TAIPEI (Reuters) – A group of Chinese warships led by the country’s sole aircraft carrier entered the top half of the South China Sea on Monday after passing south of Taiwan, the self-ruled island’s Defence Ministry said of what China has termed a routine exercise.
The move comes amid renewed tension over Taiwan, which Beijing claims as its own, ineligible for state-to-state relations, following U.S. President-elect Donald Trump’s telephone call with the island’s president that upset Beijing.
The Soviet-built Liaoning aircraft carrier has taken part in previous exercises, including some in the South China Sea, but China is years away from perfecting carrier operations similar to those the United States has practiced for decades.
Taiwan’s Defence Ministry said the carrier, accompanied by five vessels, passed southeast of the Pratas Islands, which are controlled by Taiwan, heading southwest.
The carrier group earlier passed 90 nautical miles south of Taiwan’s southernmost point via the Bashi Channel, between Taiwan and the Philippines.
“Staying vigilant and flexible has always been the normal method of maintaining airspace security,” said ministry spokesman Chen Chung-chi, declining to say whether Taiwan fighter jets were scrambled or if submarines had been deployed.
Chen said the ministry was continuing to “monitor and grasp the situation”.
Senior Taiwan opposition Nationalist lawmaker Johnny Chiang said the Liaoning exercise was China’s signal to the United States that it has broken through the “first island chain”, an area that includes Japan’s Ryukyu Islands and Taiwan.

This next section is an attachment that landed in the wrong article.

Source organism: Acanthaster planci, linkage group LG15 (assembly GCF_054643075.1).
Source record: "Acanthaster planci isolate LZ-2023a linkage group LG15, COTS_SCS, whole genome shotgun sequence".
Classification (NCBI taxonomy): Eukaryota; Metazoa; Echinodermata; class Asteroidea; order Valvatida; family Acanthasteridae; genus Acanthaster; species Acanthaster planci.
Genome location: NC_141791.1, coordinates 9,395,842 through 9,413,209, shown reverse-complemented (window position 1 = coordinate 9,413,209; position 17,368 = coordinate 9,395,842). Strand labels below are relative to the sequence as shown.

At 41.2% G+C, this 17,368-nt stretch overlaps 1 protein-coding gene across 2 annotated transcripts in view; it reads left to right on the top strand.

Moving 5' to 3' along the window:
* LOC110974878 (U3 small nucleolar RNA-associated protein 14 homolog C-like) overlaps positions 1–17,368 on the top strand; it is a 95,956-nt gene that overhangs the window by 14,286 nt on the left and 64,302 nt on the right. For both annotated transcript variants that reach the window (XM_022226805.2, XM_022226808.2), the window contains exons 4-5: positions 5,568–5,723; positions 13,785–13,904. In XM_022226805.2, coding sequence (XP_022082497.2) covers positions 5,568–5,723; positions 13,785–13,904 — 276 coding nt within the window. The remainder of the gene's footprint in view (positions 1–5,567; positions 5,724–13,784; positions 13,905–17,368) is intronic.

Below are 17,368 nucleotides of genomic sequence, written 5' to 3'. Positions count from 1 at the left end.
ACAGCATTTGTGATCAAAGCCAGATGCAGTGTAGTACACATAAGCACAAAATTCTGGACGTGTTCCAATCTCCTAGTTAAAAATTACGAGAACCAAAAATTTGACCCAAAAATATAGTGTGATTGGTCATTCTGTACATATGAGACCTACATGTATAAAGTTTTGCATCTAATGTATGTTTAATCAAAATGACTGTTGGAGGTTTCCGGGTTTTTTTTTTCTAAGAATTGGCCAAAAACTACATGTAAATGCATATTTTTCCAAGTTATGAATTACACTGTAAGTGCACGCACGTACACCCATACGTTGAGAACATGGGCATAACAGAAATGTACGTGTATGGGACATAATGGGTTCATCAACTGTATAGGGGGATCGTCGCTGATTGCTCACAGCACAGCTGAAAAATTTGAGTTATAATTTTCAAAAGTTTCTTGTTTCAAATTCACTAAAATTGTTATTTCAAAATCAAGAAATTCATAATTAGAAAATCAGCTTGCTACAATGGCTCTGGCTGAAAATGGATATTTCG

The U.S. State Department on Monday said its position has not changed since July, when it said it was continuing to monitor China’s military modernization and that it expects nations conducting defence exercises to comply with the law. Representatives for the Pentagon declined to comment.
Representatives for U.S. President-elect Donald Trump, who takes office on Jan. 20 but has already has drawn headlines over a series of statements on China, did not immediately reply to a request for comment.
In Beijing, Chinese Foreign Ministry spokeswoman Hua Chunying said people should not read too much into what the carrier was up to, as its movements were within the law.
“Our Liaoning should enjoy in accordance with the law freedom of navigation and overflight as set by international law, and we hope all sides can respect this right of China’s,” she told a daily news briefing.
Influential state-run Chinese tabloid the Global Times said the exercise showed how the carrier was improving its combat capabilities and that it should now sail even further afield.
“The Chinese fleet will cruise to the Eastern Pacific sooner or later. When China’s aircraft carrier fleet appears in offshore areas of the U.S. one day, it will trigger intense thinking about maritime rules,” the newspaper said in an editorial.
China has been angered recently by U.S. naval patrols near islands that China claims in the South China Sea. This month, a Chinese navy ship seized a U.S. underwater drone in the South China Sea. China later returned it.
Japan said late on Sunday it had spotted six Chinese naval vessels including the Liaoning travelling through the passage between Miyako and Okinawa and into the Pacific.
Japan’s top government spokesman said on Monday the voyage showed China’s expanding military capability and Japan was closely monitoring it.
China’s air force conducted long-range drills this month above the East and South China Seas that rattled Japan and Taiwan. China said those exercises were also routine.
Last December, the defence ministry confirmed China was building a second aircraft carrier but its launch date is unclear. The aircraft carrier program is a state secret.
Beijing could build multiple aircraft carriers over the next 15 years, the Pentagon said in a report last year.
China claims most of the South China Sea through which about $5 trillion in ship-borne trade passes every year. Neighbors Brunei, Malaysia, the Philippines, Taiwan and Vietnam also have claims.
(Additional reporting by Kiyoshi Takanaka in Tokyo, Ben Blanchard in Beijing, Susan Heavey in Washington, and Melissa Fares in Palm Beach, Florida; Editing by Robert Birsel, Nick Macfie and Lisa Shumaker)